Search within:

James Mosher

Dr. Jim Mosher, portrait
Associate Professor
Bentley Annex 235

Recent News


Ph.D., University of Wisconsin-Madison, 2001

Research Areas

  • Comparative Politics
  • Comparative Political Economy
  • Welfare State Politics
  • European Politics
  • International Political Economy

Courses Taught

  • POLS 1500: Themes in Global Politics
  • POLS 2300: Comparative Politics
  • POLS 4300/5300: Politics of Western Europe
  • POLS 4497/5497: Capitalism and Democracy
  • POLS 4600/5600: International Political Economy

About Dr. Mosher

James "Jim" Mosher is Associate Professor of Political Science. Dr. Mosher's areas of specialization are West European politics, comparative political economy, and international political economy. His research focuses on how labor power has shaped wage equality in advanced industrialized democracies, how globalization affects domestic politics, how coalition politics shapes distributive politics, and the use of alternative governance mechanisms in the European Union.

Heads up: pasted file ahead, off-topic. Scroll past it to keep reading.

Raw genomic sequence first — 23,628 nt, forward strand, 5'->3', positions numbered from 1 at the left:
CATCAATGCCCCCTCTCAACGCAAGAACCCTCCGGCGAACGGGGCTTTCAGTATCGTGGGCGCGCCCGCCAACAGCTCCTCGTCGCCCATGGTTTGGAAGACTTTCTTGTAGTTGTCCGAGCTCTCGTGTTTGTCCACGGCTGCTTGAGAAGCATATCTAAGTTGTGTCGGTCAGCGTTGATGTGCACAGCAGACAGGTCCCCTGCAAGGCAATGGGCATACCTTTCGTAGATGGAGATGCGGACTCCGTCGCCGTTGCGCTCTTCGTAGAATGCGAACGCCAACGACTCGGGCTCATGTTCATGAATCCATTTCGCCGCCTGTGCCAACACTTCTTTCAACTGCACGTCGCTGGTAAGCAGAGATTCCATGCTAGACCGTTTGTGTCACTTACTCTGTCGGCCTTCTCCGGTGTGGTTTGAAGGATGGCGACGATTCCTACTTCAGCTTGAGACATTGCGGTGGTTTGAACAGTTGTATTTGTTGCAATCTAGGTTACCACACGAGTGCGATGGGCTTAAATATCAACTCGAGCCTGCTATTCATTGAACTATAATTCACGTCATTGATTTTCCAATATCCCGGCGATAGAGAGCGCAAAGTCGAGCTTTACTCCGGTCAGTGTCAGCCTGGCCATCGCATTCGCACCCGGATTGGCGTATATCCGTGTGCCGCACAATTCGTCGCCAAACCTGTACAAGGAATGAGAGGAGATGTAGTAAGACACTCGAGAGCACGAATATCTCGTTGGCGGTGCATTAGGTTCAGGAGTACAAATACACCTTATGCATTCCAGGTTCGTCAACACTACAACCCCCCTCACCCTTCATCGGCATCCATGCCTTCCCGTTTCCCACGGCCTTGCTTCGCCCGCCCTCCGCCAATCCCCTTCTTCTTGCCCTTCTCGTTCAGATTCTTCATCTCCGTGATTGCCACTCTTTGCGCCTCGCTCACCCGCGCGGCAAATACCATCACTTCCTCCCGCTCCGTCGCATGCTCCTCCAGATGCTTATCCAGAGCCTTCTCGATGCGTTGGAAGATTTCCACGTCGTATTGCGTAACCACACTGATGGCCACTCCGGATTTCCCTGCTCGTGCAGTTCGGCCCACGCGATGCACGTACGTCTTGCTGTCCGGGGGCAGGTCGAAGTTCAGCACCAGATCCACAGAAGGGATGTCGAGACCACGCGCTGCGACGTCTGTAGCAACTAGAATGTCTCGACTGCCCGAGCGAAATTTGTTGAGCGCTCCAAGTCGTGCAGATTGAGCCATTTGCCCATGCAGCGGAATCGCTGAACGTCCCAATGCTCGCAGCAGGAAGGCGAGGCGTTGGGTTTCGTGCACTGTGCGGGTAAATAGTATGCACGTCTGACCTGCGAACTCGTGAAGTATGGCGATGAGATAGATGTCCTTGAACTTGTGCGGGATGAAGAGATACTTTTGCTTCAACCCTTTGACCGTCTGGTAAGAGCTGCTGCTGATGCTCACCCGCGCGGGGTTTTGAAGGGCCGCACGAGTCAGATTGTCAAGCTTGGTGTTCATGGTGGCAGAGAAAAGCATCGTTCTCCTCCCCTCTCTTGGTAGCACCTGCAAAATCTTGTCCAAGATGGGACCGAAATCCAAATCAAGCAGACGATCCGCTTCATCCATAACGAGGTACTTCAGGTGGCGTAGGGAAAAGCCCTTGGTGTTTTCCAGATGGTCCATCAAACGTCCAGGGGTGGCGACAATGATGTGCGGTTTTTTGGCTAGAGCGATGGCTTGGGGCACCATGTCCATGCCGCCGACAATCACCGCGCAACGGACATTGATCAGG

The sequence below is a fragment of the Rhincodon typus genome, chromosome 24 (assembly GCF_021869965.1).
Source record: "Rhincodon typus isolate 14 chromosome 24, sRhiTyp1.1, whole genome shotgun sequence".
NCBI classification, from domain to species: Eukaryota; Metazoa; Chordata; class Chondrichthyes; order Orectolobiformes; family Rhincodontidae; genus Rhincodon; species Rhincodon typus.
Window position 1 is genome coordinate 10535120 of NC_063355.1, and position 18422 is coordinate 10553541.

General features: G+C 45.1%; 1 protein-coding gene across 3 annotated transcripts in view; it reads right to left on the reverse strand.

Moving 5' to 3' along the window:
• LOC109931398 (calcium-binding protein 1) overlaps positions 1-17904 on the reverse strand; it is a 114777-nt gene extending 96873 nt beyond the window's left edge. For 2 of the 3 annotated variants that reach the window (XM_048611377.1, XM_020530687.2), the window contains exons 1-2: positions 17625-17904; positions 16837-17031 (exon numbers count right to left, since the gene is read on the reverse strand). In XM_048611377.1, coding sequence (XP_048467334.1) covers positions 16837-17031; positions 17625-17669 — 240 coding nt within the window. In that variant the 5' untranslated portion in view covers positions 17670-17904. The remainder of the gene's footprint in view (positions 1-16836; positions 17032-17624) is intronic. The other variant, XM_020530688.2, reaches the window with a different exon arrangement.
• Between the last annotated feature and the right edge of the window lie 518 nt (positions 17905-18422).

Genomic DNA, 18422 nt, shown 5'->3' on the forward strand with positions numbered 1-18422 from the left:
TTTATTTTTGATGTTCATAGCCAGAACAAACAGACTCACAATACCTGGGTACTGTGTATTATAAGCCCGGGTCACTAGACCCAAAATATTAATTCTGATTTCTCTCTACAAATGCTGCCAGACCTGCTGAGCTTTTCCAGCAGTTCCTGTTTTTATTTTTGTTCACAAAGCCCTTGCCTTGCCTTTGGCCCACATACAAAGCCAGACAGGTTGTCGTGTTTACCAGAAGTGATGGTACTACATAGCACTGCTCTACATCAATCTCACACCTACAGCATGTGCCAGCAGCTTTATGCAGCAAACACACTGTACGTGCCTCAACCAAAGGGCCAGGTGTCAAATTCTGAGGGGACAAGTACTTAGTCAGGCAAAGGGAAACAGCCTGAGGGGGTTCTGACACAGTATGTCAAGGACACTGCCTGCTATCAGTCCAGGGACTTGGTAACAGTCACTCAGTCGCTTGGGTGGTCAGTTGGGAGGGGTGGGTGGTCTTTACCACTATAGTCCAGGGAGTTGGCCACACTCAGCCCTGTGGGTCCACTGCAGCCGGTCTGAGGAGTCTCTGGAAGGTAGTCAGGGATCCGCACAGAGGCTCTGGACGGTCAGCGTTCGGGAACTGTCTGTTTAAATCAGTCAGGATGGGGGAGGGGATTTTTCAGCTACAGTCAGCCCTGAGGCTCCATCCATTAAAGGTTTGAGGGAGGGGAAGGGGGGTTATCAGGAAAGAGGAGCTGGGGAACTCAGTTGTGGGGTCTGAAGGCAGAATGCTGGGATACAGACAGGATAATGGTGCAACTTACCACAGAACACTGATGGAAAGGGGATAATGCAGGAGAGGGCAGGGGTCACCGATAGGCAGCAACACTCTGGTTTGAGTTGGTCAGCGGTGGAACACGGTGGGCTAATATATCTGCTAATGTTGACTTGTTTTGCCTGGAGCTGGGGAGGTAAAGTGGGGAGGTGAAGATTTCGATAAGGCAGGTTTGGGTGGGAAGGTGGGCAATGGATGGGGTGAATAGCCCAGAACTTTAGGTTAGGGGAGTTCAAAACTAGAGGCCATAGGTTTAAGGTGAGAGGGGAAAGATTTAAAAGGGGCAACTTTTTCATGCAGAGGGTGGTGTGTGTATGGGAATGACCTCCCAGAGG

Dr. Mosher has spent 16 months doing fieldwork research in Germany at the Max Planck Institute for the Study of Societies, Cologne and the Science Center Berlin. In 2001, he spent six months as a Jean Monnet Fellow at the European University Institute, Florence, Italy. Dr. Mosher has received a Fulbright Fellowship and was selected to participate in a German-American Academic Council Young Scholar Program. He is co-author (with David Trubek and Jeff Rothstein) of the article "Transnationalism in the Regulation of Labor Relations: International Regimes and Transnational Advocacy Networks," which appeared in Legal & Social Inquiry, Fall 2000 and is author of the article, "Open Method of Coordination: Functional and Political Origins," which appeared in European Community Studies Association Newsletter, 13(3). Recent works include “The Protestant Reading Ethic and Variation in its Effects,” which appeared in Sociological Forum, “Speed of Retaliation and International Cooperation,” which appeared in the Journal of Peace Research, and “Education state, Welfare Capitalism Regimes, and Politics,” which appeared in Comparative European Politics.